Reference:  EWCA Crim 739
Court: Court of Appeal Criminal Division
Judge: The President of the QBD (Sir Brian Leveson), Blake J, Lewis J
Date of judgment: 9 Jun 2017
Summary: Reporting restrictions - children - s45 Youth Justice and Criminal Evidence Act 1999 - excepting direction - Article 8 - Article 10
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Stan Lucas Markham and Kim Edwards (“the Ds”) were prosecuted for the murder of Kim Edwards’ mother and sister. On 10 October 2016, in the Crown Court at Nottingham before Haddon-Cave J, Markham (who was born on 1 August 2001) pleaded guilty on re-arraignment to two counts of murder. Edwards (born on 13 June 2001) admitted two counts of manslaughter by reason of diminished responsibility; this plea was not accepted and a trial followed. On 18 October, she was convicted of both charges.
On their first appearance, an order had been made under s.45 of the Youth and Criminal Justice Act 1999 (“the 1999 Act”) prohibiting the Ds’ identification (“the Order”). Before the start of Edwards’ trial, the press applied to lift the Order. Haddon-Cave J conducted the balancing exercise and concluded that it came down in favour of maintaining the Order.
At the conclusion of the trial, Haddon-Cave J revisited the Order. He heard representatives from newspaper organisations and the Press Association (who sought a lifting of the order) and from the defendants and the local authority (who sought to maintain it). The CPS adopted a neutral position.
The argument started with a dispute as to the burden of proof based on the different language of s. 45 of the Youth Justice and Criminal Evidence Act 1999 (“the 1999 Act”) compared to s. 39 of the Children and Young Persons Act 1933 (“the 1933 Act”).
The press relied on a number of factors. First, the considerations relating to the integrity of the trial process had fallen away. Secondly, there was a strong public interest in fully understanding the events which would be fatally undermined by the restrictions. Third, their identification would have a deterrent effect and its adverse impact did not cross the high threshold applicable where rights under article 2 of the ECHR were concerned and, in relation to article 8, did not outweigh the strong public interest in open justice encapsulated by article 10. Finally, the point was made that the defendants were then over the age of 15 years and that any order would, in any event, expire in three years’ time.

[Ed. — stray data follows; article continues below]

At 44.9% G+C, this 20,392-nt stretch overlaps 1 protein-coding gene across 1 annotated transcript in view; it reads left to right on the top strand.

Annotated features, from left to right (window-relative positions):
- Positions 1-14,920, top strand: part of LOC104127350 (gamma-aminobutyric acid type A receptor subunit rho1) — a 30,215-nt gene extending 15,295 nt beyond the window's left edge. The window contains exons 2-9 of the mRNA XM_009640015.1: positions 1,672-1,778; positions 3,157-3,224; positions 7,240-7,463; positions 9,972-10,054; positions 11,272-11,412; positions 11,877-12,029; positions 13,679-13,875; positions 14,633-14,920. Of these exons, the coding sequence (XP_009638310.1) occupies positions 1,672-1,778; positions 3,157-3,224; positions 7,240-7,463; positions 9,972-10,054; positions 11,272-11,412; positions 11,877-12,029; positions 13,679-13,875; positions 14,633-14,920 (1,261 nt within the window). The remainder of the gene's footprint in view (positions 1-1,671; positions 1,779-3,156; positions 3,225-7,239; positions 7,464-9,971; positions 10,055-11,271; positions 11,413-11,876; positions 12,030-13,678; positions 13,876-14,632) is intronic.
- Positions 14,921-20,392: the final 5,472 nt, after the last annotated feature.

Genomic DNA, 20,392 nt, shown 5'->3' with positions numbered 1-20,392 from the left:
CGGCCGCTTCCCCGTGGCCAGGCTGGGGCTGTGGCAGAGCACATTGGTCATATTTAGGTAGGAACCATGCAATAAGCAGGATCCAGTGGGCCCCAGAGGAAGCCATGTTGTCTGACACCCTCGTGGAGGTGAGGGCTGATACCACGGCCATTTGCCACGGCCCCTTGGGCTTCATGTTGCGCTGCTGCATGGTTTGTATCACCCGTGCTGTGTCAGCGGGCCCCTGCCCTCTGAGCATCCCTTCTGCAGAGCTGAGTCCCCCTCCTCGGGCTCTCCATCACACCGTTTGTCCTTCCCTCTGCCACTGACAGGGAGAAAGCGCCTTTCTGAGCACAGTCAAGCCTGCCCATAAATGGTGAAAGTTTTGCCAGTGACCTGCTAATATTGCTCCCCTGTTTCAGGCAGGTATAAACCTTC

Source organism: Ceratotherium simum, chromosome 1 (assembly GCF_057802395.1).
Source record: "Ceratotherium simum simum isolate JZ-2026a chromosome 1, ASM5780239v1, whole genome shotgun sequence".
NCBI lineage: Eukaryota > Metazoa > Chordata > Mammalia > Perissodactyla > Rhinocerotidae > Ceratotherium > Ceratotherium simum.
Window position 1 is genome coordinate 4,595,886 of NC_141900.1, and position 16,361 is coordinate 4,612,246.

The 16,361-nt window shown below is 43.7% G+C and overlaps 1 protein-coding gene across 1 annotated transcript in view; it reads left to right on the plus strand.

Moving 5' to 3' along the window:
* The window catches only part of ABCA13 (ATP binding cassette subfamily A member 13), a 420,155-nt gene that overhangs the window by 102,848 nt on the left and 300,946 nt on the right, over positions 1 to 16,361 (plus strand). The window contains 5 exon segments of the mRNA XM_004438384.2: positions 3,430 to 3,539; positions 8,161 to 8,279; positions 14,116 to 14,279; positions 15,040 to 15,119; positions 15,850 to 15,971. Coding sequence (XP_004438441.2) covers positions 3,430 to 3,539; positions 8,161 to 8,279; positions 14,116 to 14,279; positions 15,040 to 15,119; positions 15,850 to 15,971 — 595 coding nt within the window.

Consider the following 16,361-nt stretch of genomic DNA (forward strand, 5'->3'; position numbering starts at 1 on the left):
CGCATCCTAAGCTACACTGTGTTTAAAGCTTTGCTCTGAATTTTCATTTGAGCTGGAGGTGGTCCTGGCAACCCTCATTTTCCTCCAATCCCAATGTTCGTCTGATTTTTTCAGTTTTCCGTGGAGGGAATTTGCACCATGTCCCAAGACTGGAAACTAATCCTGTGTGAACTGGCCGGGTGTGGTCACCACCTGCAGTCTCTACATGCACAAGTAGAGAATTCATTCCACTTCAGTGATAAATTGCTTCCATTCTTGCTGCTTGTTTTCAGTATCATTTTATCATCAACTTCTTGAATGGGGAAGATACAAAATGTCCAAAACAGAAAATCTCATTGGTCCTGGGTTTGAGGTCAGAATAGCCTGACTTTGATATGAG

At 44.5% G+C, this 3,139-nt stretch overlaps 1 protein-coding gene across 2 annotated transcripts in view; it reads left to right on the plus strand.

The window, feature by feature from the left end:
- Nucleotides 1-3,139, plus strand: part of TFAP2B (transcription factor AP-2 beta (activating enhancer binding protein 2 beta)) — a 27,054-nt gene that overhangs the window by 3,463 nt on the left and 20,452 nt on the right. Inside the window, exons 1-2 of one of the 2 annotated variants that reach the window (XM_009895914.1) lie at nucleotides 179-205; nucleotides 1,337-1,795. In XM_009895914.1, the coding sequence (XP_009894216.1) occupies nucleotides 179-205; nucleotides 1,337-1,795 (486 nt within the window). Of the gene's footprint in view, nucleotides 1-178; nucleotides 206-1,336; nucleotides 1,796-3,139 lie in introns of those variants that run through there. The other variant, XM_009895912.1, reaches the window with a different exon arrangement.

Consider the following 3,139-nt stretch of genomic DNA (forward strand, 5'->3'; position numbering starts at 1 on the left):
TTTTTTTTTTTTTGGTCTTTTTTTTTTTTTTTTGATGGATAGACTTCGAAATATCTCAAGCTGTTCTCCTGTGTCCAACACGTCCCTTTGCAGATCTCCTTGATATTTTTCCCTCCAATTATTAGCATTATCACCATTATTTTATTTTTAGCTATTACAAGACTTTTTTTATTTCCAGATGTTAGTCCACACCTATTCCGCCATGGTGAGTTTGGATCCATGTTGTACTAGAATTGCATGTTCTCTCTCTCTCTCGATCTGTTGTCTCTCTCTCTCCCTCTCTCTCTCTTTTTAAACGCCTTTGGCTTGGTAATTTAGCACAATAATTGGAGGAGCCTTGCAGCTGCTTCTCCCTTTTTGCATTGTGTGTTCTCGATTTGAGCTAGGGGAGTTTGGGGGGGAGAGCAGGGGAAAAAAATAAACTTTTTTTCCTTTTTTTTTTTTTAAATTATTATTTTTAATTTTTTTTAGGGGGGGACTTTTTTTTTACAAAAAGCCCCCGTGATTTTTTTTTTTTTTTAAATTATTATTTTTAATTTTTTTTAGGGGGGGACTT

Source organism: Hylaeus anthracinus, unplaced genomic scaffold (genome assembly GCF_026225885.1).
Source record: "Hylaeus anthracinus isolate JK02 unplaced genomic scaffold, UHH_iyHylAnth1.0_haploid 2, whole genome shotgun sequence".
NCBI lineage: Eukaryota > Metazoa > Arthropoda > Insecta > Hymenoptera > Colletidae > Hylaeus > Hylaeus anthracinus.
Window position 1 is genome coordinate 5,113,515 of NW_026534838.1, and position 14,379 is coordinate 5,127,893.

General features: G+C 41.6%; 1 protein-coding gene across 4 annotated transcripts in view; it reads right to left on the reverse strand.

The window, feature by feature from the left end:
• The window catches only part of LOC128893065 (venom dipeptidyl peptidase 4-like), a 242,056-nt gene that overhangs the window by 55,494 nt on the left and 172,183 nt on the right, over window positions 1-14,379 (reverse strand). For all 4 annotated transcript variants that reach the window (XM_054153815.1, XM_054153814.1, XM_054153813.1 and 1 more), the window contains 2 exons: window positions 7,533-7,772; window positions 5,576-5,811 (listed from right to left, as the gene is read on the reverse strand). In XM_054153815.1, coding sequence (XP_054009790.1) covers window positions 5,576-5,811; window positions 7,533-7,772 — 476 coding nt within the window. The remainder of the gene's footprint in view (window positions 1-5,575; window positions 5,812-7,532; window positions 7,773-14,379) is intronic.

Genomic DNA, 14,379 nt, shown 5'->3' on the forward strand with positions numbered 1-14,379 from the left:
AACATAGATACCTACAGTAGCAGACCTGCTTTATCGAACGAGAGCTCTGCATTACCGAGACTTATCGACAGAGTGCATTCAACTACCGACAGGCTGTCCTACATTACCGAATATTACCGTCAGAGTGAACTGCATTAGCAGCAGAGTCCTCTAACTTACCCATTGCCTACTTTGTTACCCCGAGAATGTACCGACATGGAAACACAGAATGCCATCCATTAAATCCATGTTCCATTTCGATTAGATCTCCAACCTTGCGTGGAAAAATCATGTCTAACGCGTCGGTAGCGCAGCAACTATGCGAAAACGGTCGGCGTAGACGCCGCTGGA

For the defendants, reference was made to Articles 3 and 40 of the UNC and the UN Standard Minimum Rules for the Administration of Juvenile Justice (“the Beijing Rules”). The significance of the welfare of the child identified in ZH (Tanzania) v Secretary of State for the Home Department (see  above) was similarly emphasised.
Haddon-Cave J concluded that the two defendants were guilty of exceptionally grave crime such that there was a high public interest in their identification. If the press were unable to report their identity, the trial would be deprived of meaning and context because it would be impossible properly to understand that the murders took place in a closed family context, leaving a vacuum “which exacerbates the risk of uninformed and inaccurate comment”. He noted that the order would, in any event, expire for each defendant on attaining the age of 18 and that the tariff would stretch for many years beyond that date. He lifted the Order, making an “excepting direction” under s.45(5) of the 1999 Act but stayed the effect of his decision pending a challenge by the Ds by way of judicial review.
The Ds appealed against sentence to the CA and were also granted permission at an oral hearing by Jay J to apply for Judicial Review of Haddon-Cave J’s decision to lift the Order. Associated Newspapers Ltd, Newsgroup Newspapers Ltd, Times Newspapers Ltd and the Press Association intervened in the proceedings for judicial review in support of Haddon-Cave J’s decision. Just for Kids Law (“JfKL”) was subsequently given permission to intervene in the Judicial Review Proceedings.
The appeal against sentence carried with it the need for the CA to make its own assessment of the position relating to reporting and this superseded the full hearing of the Judicial Review, rendering proceedings in the Administrative Court academic.